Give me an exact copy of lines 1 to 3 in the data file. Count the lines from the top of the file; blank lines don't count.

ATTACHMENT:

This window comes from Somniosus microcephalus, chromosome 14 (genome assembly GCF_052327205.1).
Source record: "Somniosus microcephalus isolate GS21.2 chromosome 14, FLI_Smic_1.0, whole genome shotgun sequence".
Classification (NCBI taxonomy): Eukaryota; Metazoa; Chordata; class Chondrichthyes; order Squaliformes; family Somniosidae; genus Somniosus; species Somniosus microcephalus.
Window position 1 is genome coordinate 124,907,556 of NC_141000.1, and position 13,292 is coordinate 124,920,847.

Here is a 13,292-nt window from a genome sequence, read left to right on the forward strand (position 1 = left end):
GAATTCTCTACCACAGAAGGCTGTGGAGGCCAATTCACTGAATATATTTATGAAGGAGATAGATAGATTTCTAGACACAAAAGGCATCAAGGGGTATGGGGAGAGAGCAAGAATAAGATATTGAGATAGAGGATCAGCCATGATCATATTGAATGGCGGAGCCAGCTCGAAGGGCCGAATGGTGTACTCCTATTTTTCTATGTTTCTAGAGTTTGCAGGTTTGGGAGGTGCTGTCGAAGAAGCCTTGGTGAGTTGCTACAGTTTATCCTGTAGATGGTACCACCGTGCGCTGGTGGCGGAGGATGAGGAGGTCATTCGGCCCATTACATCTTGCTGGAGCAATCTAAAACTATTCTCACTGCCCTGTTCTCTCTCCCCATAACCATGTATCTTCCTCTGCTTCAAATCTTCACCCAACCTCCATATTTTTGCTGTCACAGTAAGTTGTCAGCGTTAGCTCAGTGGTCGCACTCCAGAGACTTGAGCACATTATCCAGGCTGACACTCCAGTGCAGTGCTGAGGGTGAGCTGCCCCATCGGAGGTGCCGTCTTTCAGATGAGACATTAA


This window comes from Somniosus microcephalus, chromosome 14 (genome assembly GCF_052327205.1).
Source record: "Somniosus microcephalus isolate GS21.2 chromosome 14, FLI_Smic_1.0, whole genome shotgun sequence".
Classification (NCBI taxonomy): Eukaryota; Metazoa; Chordata; class Chondrichthyes; order Squaliformes; family Somniosidae; genus Somniosus; species Somniosus microcephalus.